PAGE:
Everyone needs a vacation. I need about five of them right now. But when you are charged with the people’s business — as politicians are — and crisis strikes, ideally, you should let your job take precedence.

Sen. Ted Cruz (R-Tex.) is the latest to do ... not that. News broke Wednesday night that someone bearing a striking resemblance to Cruz had headed to Cancun, Mexico, even as his state was dealing with a particularly arduous situation: Snow and historically cold temperatures had compromised Texas’s power grid and water system and left many to fend for themselves.

We later found out it was indeed Cruz, who has now returned amid the backlash. Cruz has said he was there to chaperone his daughters, though his office initially declined for many hours to confirm the trip and didn’t say whether he had planned to stay for longer.

It bears noting, as Cruz’s defenders have argued, that he is not a governor or a state official. His main job is to vote on legislation at the federal level. To the extent Congress sends emergency aid to his home state, he’ll have a role to play in that. (President Biden has declared an emergency in Texas and authorized the Federal Emergency Management Agency to provide generators.) There is, though, a constituent services aspect to his job, and the vast majority of his millions of constituents have been affected by this storm.

And of course, there are the terrible optics. A high-ranking official skipping town amid a potentially catastrophic situation, no matter what they could do to deal with it, isn’t a great look — as Cruz’s return has now acknowledged.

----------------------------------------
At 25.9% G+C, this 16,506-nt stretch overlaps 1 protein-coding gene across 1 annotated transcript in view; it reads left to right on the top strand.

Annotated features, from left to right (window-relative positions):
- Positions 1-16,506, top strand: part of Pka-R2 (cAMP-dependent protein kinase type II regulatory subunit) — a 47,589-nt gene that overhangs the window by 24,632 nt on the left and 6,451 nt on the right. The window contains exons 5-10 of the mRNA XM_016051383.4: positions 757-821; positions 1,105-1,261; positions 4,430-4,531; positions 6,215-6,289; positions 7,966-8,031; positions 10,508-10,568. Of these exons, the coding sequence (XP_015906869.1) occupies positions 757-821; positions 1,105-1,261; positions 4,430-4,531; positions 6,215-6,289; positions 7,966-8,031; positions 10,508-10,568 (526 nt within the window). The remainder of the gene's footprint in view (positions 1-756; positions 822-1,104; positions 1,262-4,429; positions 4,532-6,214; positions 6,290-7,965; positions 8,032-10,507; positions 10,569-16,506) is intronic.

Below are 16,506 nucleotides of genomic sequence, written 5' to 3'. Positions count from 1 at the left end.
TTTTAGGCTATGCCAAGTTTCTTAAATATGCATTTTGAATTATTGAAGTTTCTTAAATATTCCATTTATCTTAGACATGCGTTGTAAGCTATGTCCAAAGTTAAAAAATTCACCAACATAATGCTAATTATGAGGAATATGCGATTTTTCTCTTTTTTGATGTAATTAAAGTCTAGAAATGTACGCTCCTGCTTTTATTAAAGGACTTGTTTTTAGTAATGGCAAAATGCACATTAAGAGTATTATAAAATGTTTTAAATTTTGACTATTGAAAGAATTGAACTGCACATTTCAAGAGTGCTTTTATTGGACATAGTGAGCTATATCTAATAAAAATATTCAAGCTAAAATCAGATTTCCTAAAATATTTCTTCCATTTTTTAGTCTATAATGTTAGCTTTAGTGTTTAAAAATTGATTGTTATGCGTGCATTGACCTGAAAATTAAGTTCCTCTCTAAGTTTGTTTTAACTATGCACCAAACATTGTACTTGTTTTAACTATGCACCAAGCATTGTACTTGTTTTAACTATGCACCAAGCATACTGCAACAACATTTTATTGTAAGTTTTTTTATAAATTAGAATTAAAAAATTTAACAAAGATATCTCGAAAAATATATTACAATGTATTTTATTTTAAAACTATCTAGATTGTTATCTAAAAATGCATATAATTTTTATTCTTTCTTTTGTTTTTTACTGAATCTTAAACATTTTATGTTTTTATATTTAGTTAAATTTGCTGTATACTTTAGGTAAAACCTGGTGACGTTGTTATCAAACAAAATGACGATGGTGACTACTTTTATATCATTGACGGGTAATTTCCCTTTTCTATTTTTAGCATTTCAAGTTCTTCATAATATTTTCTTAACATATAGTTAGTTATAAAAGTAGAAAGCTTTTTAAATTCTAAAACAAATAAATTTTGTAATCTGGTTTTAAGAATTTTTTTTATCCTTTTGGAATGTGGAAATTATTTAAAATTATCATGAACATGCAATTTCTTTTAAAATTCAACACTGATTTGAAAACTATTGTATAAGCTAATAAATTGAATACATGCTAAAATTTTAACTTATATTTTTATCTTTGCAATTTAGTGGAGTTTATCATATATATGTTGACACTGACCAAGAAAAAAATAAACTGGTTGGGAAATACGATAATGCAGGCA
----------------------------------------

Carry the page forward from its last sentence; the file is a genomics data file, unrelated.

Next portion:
Sen. Ted Cruz (R-Tex.) flew to Cancun with his family while his home state of Texas grappled with a deadly deep freeze. (Reuters)

Cruz is hardly the first politician to fall into this trap, though. In recent decades, many politicians have been criticized for heading out of town while their constituents suffered. Here are a few examples.

Chris Christie

Perhaps the most recent high-profile example was the then-New Jersey governor (R). He proceeded with a planned family trip to Disney World in 2010 despite a looming snowstorm that eventually dumped two feet of snow on the state.

“It’s a big snow, definitely, but the world is not coming to an end,” a Christie spokesman told the Star-Ledger. “We are a northeastern state, and we get snow — sometimes lots of it like this — and we will get through it just as we always do.”

Making matters worse: Christie’s lieutenant governor was already out of town, in Mexico.

Then, in 2017, Christie made use of a state-owned beach house even as many of the state’s beaches were closed due to a government shutdown.

Christie maintained at the time that he “didn’t get any sun today,” but when photos emerged of him on the beach, a spokesman rather unhelpfully stuck to the party line. “He did not get any sun,” the spokesman told the Star-Ledger, maintaining Christie had been there only briefly. “He had a baseball hat on.”

Cruz even responded to criticism from Christie later that year by saying the former governor should “go back to the beach.”